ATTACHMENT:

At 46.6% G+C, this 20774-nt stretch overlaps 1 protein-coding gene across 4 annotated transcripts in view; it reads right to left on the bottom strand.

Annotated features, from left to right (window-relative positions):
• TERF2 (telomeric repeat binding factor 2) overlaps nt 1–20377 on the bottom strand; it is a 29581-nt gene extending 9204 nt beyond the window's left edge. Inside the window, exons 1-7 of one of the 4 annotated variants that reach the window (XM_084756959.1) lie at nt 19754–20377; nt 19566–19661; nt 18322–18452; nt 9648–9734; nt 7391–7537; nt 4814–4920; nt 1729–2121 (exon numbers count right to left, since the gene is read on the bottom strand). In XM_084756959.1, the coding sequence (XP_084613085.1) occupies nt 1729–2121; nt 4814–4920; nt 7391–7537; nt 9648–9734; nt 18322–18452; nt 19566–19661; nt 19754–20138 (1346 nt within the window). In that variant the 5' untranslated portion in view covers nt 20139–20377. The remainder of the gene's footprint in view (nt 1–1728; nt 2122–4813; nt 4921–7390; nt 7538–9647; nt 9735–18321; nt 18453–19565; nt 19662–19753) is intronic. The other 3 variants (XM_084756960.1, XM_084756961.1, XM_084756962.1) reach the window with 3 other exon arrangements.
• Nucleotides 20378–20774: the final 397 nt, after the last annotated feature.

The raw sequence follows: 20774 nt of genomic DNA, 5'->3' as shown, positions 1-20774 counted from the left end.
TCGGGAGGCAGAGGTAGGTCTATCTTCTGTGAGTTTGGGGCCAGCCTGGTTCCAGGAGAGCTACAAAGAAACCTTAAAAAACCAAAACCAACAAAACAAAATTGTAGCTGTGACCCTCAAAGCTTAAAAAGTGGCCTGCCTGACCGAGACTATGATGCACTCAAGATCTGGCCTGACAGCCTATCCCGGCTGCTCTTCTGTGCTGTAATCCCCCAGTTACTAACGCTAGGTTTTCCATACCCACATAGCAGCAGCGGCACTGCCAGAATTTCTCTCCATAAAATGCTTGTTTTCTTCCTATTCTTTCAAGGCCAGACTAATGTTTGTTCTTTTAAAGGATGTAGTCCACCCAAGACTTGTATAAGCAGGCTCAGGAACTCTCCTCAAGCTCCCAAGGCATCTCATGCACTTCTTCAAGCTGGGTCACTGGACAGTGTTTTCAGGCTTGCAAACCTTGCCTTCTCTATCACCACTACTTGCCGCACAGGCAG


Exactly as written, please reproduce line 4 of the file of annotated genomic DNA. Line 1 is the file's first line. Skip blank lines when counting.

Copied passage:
• Nucleotides 20378–20774: the final 397 nt, after the last annotated feature.